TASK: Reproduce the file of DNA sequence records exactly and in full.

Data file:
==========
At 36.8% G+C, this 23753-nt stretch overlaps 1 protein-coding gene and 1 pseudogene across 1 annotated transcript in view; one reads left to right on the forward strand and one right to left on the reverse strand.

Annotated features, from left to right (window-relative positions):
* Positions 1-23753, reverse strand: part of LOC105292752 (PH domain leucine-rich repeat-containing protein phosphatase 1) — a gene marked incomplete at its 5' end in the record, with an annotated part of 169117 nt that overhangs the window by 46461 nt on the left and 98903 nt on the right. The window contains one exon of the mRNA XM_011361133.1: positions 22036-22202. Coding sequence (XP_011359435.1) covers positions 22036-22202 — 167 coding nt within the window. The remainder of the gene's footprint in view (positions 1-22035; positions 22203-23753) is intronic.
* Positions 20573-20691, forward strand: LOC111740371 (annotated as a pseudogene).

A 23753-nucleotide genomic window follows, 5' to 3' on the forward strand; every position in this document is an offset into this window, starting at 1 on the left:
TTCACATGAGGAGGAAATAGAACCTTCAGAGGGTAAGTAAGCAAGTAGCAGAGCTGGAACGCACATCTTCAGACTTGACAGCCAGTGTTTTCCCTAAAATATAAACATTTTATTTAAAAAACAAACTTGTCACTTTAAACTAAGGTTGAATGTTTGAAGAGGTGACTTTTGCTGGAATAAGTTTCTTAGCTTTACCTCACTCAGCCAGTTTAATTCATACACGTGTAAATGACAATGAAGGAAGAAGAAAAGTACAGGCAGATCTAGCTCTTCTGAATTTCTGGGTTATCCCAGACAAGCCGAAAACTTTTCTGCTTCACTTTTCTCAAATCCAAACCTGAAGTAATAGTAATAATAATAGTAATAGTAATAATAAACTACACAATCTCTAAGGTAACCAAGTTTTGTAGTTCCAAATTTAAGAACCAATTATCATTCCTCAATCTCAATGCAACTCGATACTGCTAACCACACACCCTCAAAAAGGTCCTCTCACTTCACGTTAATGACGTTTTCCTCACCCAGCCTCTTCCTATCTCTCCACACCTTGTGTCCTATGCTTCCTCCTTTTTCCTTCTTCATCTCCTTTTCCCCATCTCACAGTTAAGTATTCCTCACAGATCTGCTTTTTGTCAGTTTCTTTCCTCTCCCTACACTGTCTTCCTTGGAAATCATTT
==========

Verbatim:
At 36.8% G+C, this 23753-nt stretch overlaps 1 protein-coding gene and 1 pseudogene across 1 annotated transcript in view; one reads left to right on the forward strand and one right to left on the reverse strand.

Annotated features, from left to right (window-relative positions):
* Positions 1-23753, reverse strand: part of LOC105292752 (PH domain leucine-rich repeat-containing protein phosphatase 1) — a gene marked incomplete at its 5' end in the record, with an annotated part of 169117 nt that overhangs the window by 46461 nt on the left and 98903 nt on the right. The window contains one exon of the mRNA XM_011361133.1: positions 22036-22202. Coding sequence (XP_011359435.1) covers positions 22036-22202 — 167 coding nt within the window. The remainder of the gene's footprint in view (positions 1-22035; positions 22203-23753) is intronic.
* Positions 20573-20691, forward strand: LOC111740371 (annotated as a pseudogene).

A 23753-nucleotide genomic window follows, 5' to 3' on the forward strand; every position in this document is an offset into this window, starting at 1 on the left:
TTCACATGAGGAGGAAATAGAACCTTCAGAGGGTAAGTAAGCAAGTAGCAGAGCTGGAACGCACATCTTCAGACTTGACAGCCAGTGTTTTCCCTAAAATATAAACATTTTATTTAAAAAACAAACTTGTCACTTTAAACTAAGGTTGAATGTTTGAAGAGGTGACTTTTGCTGGAATAAGTTTCTTAGCTTTACCTCACTCAGCCAGTTTAATTCATACACGTGTAAATGACAATGAAGGAAGAAGAAAAGTACAGGCAGATCTAGCTCTTCTGAATTTCTGGGTTATCCCAGACAAGCCGAAAACTTTTCTGCTTCACTTTTCTCAAATCCAAACCTGAAGTAATAGTAATAATAATAGTAATAGTAATAATAAACTACACAATCTCTAAGGTAACCAAGTTTTGTAGTTCCAAATTTAAGAACCAATTATCATTCCTCAATCTCAATGCAACTCGATACTGCTAACCACACACCCTCAAAAAGGTCCTCTCACTTCACGTTAATGACGTTTTCCTCACCCAGCCTCTTCCTATCTCTCCACACCTTGTGTCCTATGCTTCCTCCTTTTTCCTTCTTCATCTCCTTTTCCCCATCTCACAGTTAAGTATTCCTCACAGATCTGCTTTTTGTCAGTTTCTTTCCTCTCCCTACACTGTCTTCCTTGGAAATCATTT